Many students have heard of the plans to grow Maryville University by expanding its facilities as well as growing the number of students in attendance. However, what most students at this university don’t know is how, when, why, and at what cost; most people don’t even fully understand why.
Jeff Miller, the Vice President of Enrollment, provides details on Maryville’s plans for growth and to answer many of the questions of students on campus.
Why is it that there is a need to grow the student population at Maryville? According to Miller, in order to have a sustainable financial future, most colleges set a benchmark of having an enrollment of 5,000 students. So, in order to keep tuition rates low and maintain Maryville as a stable and well-funded institution, there was a need for growth and development to attract more students to the campus.
While there are plans to launch online classes starting in May of this year and to grow the graduate and undergraduate programs here at Maryville, there is more concern with the physical development of the university. There are four main projects the university will be fundraising for and working on in the next several years: renovating the Health Professions Building, expanding and improving the Simon Center, expanding the Art and Design building, and adding a new residence hall.
At what cost?
What will be the cost to students, both in the inconveniences of construction and in possible raises in tuition. Here is the best news of all: While some renovations to the school such as updating the science labs are funded from the school’s budget, some programs to grow attendance to Maryville are not. These changes are considered to be outside the budget, meaning that all the money for these projects comes from fundraising, and that no tuition money is being used for these projects. Expanding the campus won’t cause any change to tuition rates. However, there is only one downside to fundraising all of the money for these projects, and that is the matter of time.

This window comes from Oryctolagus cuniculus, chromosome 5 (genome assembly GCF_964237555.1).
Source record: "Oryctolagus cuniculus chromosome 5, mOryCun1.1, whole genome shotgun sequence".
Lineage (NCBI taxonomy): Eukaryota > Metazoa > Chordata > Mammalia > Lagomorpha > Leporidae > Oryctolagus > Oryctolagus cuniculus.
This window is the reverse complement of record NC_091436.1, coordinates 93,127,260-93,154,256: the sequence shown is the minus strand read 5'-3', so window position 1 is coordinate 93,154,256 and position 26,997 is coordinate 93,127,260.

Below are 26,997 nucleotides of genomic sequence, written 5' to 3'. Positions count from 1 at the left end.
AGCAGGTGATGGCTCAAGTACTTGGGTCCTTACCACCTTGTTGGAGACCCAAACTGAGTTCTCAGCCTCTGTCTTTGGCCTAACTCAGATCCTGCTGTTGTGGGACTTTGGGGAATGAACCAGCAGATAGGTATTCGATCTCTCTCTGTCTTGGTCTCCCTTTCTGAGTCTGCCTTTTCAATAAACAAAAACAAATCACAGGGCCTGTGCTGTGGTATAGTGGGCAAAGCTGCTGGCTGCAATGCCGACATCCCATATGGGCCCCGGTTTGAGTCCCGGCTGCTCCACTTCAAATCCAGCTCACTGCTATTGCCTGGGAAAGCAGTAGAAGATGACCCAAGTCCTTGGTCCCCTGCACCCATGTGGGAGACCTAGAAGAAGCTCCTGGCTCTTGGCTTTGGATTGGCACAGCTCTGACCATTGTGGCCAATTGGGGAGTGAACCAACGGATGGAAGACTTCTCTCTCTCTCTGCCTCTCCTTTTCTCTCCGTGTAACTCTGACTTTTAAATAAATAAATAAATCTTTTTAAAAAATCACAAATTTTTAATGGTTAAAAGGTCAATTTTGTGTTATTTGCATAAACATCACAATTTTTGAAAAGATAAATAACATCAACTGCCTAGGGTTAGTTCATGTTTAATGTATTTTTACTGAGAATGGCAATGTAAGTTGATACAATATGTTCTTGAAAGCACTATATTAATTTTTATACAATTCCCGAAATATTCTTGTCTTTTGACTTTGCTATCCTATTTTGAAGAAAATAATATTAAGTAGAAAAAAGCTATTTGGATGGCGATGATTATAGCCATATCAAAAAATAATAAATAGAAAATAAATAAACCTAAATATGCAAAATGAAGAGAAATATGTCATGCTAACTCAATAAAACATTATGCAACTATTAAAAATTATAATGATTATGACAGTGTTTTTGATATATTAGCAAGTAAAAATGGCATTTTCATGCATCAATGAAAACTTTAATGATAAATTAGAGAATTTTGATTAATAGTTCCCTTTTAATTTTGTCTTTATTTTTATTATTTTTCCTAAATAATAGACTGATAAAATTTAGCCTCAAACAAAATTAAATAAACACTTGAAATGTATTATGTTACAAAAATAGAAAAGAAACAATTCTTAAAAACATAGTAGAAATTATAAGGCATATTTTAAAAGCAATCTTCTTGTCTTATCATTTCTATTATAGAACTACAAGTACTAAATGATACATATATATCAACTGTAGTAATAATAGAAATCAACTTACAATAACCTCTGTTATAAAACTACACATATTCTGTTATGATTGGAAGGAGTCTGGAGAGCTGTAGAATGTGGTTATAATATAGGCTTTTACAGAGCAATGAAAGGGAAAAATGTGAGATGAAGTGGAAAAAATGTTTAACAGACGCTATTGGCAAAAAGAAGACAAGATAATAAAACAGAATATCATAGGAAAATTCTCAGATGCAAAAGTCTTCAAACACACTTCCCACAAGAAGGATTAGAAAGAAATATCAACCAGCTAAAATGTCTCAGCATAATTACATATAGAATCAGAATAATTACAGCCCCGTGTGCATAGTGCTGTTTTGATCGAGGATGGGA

None of these projects will be paid for with the school’s money, meaning the fundraising must be at least mostly completed before construction can begin. That is why the completion date of these additions is only known to be “in the near future”.
In the words of Miller, “If the mega millions winner… funded Maryville we would immediately start building all four.”
So while the future may remain slightly unclear, what is certain is that Maryville will continue to grow and evolve for the betterment of the students that go there.